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Miracle on 34th Street


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Just watched it again a couple of days ago for the thousandth time or so. LOVE that film.

However, in his introduction to the film, Robert Osborne neglected to mention a cast member who fits in perfectly with this month's Oscar theme.

Jack Albertson. Albertson, who went on to win a Supporting Actor Oscar for "The Subject Was Roses" appears briefly as a mail sorter who is the first to pull out the envelopes addressed to Kris Kringle.

Though Osborne does mention the appearance of Thelma Ritter as a Macy's shopper (she was nominated 6 times but never won an Oscar) I think he should have mentioned the appearance of Albertson.

 

Oh well....

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> {quote:title=stjohnrv wrote:}{quote}

> I also love this timeless film, but ca`mon we get bludgeoned with it over and over in December do we need to be assaulted again in february!!!!

 

There was some channel last December that showed it about 20 times, with commercials, and sometimes in the colorized version. But that channel had exclusive rights, while some of us wanted TCM to air it. But exclusive rights in December for a holiday film costs a lot of money.

 

I suggested recording some of the Christmas films when they show on TCM during the year, when the commercial channels don't want them, and then we can watch them at Christmas time in December without any commercials. :)

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If we can?t see this film ?live? on TCM in December, maybe all of us who recorded it this month can get together on this board and arrange a ?group viewing time? next December, so that we can all watch our copy of it at the same time! That way we could all watch it ?together? and then talk about it at the same time. :)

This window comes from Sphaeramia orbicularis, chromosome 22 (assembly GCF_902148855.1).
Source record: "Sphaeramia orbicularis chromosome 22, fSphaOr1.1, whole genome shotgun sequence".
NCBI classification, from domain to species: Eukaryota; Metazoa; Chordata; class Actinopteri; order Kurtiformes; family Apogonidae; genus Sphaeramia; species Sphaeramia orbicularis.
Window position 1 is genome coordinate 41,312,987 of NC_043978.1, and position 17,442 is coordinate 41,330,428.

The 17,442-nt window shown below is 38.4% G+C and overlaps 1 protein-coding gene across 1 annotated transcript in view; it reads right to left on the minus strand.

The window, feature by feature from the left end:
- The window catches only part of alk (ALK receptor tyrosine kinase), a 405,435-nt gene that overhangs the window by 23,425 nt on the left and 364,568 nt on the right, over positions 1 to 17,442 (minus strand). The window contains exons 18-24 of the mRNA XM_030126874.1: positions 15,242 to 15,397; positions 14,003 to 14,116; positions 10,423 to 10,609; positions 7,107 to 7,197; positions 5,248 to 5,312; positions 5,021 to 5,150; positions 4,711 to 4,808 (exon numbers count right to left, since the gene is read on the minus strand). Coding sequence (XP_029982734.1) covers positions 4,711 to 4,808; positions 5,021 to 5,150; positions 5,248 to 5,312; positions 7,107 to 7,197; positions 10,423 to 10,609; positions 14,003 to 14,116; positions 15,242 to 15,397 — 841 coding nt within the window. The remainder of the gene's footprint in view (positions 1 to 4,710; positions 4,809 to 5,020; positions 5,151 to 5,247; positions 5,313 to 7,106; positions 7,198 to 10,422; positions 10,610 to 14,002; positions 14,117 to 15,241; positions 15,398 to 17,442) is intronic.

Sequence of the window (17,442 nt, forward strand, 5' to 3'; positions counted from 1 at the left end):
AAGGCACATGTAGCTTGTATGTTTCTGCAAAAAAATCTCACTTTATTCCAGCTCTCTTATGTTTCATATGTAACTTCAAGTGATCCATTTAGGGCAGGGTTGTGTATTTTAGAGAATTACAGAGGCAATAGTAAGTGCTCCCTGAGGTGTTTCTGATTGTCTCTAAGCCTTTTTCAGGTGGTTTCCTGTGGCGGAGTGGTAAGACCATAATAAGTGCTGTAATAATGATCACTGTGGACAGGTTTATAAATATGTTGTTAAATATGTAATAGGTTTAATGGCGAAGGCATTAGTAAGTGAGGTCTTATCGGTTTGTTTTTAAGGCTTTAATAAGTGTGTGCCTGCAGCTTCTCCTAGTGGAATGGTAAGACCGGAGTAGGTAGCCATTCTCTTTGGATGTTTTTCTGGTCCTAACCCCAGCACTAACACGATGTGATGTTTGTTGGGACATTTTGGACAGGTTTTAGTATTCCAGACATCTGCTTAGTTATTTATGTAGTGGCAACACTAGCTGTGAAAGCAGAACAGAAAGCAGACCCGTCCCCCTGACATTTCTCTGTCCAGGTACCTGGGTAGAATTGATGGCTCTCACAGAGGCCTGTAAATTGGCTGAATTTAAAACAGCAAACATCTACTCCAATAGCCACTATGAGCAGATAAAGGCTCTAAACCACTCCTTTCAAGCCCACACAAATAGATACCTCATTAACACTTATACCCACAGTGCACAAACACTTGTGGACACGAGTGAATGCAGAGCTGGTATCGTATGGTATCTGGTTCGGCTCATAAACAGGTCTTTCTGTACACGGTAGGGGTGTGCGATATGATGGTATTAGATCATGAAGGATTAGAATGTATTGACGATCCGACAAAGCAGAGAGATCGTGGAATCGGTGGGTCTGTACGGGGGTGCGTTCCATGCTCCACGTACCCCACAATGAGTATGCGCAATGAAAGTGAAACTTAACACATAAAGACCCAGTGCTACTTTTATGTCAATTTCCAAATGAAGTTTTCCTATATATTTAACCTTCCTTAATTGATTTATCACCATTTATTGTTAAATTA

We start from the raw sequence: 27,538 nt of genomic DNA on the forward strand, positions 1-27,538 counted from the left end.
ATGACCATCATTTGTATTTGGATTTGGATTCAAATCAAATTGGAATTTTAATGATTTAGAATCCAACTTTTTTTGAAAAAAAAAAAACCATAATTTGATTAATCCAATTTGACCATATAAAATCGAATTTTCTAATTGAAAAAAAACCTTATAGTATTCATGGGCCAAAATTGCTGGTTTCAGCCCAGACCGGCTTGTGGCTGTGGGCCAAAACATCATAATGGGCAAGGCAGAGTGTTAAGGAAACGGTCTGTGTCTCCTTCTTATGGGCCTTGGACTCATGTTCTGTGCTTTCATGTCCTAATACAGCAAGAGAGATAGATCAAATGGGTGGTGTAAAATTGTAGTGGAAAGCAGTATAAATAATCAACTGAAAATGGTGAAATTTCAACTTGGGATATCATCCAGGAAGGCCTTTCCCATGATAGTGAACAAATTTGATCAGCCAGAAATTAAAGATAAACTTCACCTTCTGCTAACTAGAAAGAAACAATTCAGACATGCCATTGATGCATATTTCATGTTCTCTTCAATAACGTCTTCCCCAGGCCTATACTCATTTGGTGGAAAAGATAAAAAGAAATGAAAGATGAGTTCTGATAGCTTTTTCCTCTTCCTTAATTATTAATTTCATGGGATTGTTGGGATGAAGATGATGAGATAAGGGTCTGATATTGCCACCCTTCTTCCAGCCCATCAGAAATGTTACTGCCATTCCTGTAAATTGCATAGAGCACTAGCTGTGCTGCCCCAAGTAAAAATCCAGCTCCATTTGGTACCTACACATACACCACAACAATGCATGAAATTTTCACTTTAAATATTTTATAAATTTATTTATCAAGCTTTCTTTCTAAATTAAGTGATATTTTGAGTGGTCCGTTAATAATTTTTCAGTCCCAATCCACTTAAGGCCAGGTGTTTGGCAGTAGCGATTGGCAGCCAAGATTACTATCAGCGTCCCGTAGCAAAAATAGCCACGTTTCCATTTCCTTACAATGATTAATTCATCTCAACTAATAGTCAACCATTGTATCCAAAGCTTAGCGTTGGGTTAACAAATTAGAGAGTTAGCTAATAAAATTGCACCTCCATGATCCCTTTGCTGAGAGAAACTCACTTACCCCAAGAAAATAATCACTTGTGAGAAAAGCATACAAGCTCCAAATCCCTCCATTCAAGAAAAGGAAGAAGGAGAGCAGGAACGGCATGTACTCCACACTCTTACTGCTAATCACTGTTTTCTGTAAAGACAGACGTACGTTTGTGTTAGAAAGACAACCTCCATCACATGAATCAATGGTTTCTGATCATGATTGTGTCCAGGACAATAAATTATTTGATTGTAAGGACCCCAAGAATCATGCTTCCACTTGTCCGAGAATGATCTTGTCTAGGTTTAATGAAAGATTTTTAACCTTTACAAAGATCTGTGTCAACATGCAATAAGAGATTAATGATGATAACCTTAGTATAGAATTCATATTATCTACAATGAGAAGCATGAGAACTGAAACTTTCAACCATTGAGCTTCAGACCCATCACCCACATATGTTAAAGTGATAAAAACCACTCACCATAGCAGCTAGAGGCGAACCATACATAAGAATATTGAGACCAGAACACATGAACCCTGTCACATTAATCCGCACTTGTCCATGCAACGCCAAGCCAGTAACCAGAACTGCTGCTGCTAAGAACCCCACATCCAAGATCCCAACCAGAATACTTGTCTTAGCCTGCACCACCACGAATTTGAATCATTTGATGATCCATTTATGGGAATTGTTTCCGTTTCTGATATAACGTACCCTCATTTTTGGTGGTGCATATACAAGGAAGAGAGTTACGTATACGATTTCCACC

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Three times!

 

TV movies in 1959 (Ed Wynne as Kringle) and 1973 (Sebastian Cabot as Kringle).

Then of course the feature film remake in 1994 with Richard Attenborough as Kringle.

 

The original is still, and shall always be, the best.

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Thanks. That sounds great! This film has so many good stars in it. I?m pretty sure I saw this film in a theater when I was a kid in 1947 or ?48. We knew in those days which films were ?classics?. Even the kids knew.

 

I didn?t understand the legal stuff, and I never knew if he was or wasn?t ?Santa?. But the scene at the end with the new house and his cane left there suggested a dream-like ?magical possibility?. :)

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> {quote:title=FredCDobbs wrote:}{quote}

>

> I didnt understand the legal stuff, and I never knew if he was or wasnt Santa. But the scene at the end with the new house and his cane left there suggested a dream-like magical possibility. :)

 

One of the best things about the movie, and films with similar "is it or isn't it?" concepts: Much is left up to the viewer's imagination.

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> {quote:title=kriegerg69 wrote:}{quote}

> One of the best things about the movie, and films with similar "is it or isn't it?" concepts: Much is left up to the viewer's imagination.

 

Yes!